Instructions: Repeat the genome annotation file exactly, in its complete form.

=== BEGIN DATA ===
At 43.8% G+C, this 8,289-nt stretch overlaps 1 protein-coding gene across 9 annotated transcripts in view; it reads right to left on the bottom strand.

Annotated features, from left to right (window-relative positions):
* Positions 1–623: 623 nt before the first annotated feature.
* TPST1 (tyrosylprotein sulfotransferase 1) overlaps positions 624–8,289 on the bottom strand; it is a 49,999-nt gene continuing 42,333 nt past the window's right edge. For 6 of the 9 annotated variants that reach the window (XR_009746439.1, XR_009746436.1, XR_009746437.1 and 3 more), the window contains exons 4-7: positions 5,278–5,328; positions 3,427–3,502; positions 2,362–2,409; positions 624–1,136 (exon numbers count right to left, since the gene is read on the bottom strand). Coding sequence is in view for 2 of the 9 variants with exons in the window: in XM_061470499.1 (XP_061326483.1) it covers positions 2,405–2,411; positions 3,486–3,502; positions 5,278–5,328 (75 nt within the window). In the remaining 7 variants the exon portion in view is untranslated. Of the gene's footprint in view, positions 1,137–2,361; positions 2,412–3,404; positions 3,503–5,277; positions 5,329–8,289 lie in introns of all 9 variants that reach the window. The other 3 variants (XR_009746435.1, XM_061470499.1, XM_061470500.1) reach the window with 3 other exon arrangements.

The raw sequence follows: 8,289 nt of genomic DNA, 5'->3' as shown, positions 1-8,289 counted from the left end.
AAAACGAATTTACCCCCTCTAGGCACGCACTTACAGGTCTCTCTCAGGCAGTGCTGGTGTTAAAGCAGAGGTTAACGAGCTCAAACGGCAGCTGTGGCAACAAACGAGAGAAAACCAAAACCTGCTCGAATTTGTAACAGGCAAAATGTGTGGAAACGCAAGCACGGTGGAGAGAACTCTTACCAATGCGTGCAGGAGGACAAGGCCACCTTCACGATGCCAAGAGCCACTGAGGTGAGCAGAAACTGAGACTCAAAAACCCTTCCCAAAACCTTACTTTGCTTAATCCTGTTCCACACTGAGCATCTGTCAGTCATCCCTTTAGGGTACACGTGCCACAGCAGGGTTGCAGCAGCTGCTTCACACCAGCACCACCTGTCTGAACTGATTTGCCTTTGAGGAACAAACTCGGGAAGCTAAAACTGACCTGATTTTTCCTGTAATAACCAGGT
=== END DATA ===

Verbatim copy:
At 43.8% G+C, this 8,289-nt stretch overlaps 1 protein-coding gene across 9 annotated transcripts in view; it reads right to left on the bottom strand.

Annotated features, from left to right (window-relative positions):
* Positions 1–623: 623 nt before the first annotated feature.
* TPST1 (tyrosylprotein sulfotransferase 1) overlaps positions 624–8,289 on the bottom strand; it is a 49,999-nt gene continuing 42,333 nt past the window's right edge. For 6 of the 9 annotated variants that reach the window (XR_009746439.1, XR_009746436.1, XR_009746437.1 and 3 more), the window contains exons 4-7: positions 5,278–5,328; positions 3,427–3,502; positions 2,362–2,409; positions 624–1,136 (exon numbers count right to left, since the gene is read on the bottom strand). Coding sequence is in view for 2 of the 9 variants with exons in the window: in XM_061470499.1 (XP_061326483.1) it covers positions 2,405–2,411; positions 3,486–3,502; positions 5,278–5,328 (75 nt within the window). In the remaining 7 variants the exon portion in view is untranslated. Of the gene's footprint in view, positions 1,137–2,361; positions 2,412–3,404; positions 3,503–5,277; positions 5,329–8,289 lie in introns of all 9 variants that reach the window. The other 3 variants (XR_009746435.1, XM_061470499.1, XM_061470500.1) reach the window with 3 other exon arrangements.

The raw sequence follows: 8,289 nt of genomic DNA, 5'->3' as shown, positions 1-8,289 counted from the left end.
AAAACGAATTTACCCCCTCTAGGCACGCACTTACAGGTCTCTCTCAGGCAGTGCTGGTGTTAAAGCAGAGGTTAACGAGCTCAAACGGCAGCTGTGGCAACAAACGAGAGAAAACCAAAACCTGCTCGAATTTGTAACAGGCAAAATGTGTGGAAACGCAAGCACGGTGGAGAGAACTCTTACCAATGCGTGCAGGAGGACAAGGCCACCTTCACGATGCCAAGAGCCACTGAGGTGAGCAGAAACTGAGACTCAAAAACCCTTCCCAAAACCTTACTTTGCTTAATCCTGTTCCACACTGAGCATCTGTCAGTCATCCCTTTAGGGTACACGTGCCACAGCAGGGTTGCAGCAGCTGCTTCACACCAGCACCACCTGTCTGAACTGATTTGCCTTTGAGGAACAAACTCGGGAAGCTAAAACTGACCTGATTTTTCCTGTAATAACCAGGT